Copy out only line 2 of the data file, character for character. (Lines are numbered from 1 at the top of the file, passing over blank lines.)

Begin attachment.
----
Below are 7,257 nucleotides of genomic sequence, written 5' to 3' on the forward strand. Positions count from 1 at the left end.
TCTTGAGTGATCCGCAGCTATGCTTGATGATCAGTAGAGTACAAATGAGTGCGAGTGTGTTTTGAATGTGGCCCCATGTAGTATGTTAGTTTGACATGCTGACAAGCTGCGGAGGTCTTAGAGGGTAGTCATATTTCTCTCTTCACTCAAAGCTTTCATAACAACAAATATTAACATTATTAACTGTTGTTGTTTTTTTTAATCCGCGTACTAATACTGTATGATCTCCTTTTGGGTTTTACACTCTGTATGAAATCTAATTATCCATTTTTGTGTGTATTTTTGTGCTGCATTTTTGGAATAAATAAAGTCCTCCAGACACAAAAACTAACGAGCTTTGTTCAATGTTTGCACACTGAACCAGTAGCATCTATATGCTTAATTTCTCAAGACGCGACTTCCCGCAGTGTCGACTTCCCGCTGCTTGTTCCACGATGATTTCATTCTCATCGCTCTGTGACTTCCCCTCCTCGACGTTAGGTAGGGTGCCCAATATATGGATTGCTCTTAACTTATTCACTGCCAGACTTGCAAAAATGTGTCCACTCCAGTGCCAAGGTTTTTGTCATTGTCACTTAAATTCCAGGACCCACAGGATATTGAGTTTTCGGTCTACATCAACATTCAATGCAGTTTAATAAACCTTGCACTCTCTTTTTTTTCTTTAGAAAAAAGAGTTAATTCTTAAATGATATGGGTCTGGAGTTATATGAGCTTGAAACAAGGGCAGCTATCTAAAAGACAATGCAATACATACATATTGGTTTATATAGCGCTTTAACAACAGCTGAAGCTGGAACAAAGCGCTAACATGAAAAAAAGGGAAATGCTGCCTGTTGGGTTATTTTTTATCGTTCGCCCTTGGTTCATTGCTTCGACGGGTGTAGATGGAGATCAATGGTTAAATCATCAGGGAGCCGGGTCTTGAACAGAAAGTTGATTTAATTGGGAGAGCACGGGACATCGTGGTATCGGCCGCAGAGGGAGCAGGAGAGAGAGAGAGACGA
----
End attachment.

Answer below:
TCTTGAGTGATCCGCAGCTATGCTTGATGATCAGTAGAGTACAAATGAGTGCGAGTGTGTTTTGAATGTGGCCCCATGTAGTATGTTAGTTTGACATGCTGACAAGCTGCGGAGGTCTTAGAGGGTAGTCATATTTCTCTCTTCACTCAAAGCTTTCATAACAACAAATATTAACATTATTAACTGTTGTTGTTTTTTTTAATCCGCGTACTAATACTGTATGATCTCCTTTTGGGTTTTACACTCTGTATGAAATCTAATTATCCATTTTTGTGTGTATTTTTGTGCTGCATTTTTGGAATAAATAAAGTCCTCCAGACACAAAAACTAACGAGCTTTGTTCAATGTTTGCACACTGAACCAGTAGCATCTATATGCTTAATTTCTCAAGACGCGACTTCCCGCAGTGTCGACTTCCCGCTGCTTGTTCCACGATGATTTCATTCTCATCGCTCTGTGACTTCCCCTCCTCGACGTTAGGTAGGGTGCCCAATATATGGATTGCTCTTAACTTATTCACTGCCAGACTTGCAAAAATGTGTCCACTCCAGTGCCAAGGTTTTTGTCATTGTCACTTAAATTCCAGGACCCACAGGATATTGAGTTTTCGGTCTACATCAACATTCAATGCAGTTTAATAAACCTTGCACTCTCTTTTTTTTCTTTAGAAAAAAGAGTTAATTCTTAAATGATATGGGTCTGGAGTTATATGAGCTTGAAACAAGGGCAGCTATCTAAAAGACAATGCAATACATACATATTGGTTTATATAGCGCTTTAACAACAGCTGAAGCTGGAACAAAGCGCTAACATGAAAAAAAGGGAAATGCTGCCTGTTGGGTTATTTTTTATCGTTCGCCCTTGGTTCATTGCTTCGACGGGTGTAGATGGAGATCAATGGTTAAATCATCAGGGAGCCGGGTCTTGAACAGAAAGTTGATTTAATTGGGAGAGCACGGGACATCGTGGTATCGGCCGCAGAGGGAGCAGGAGAGAGAGAGAGACGA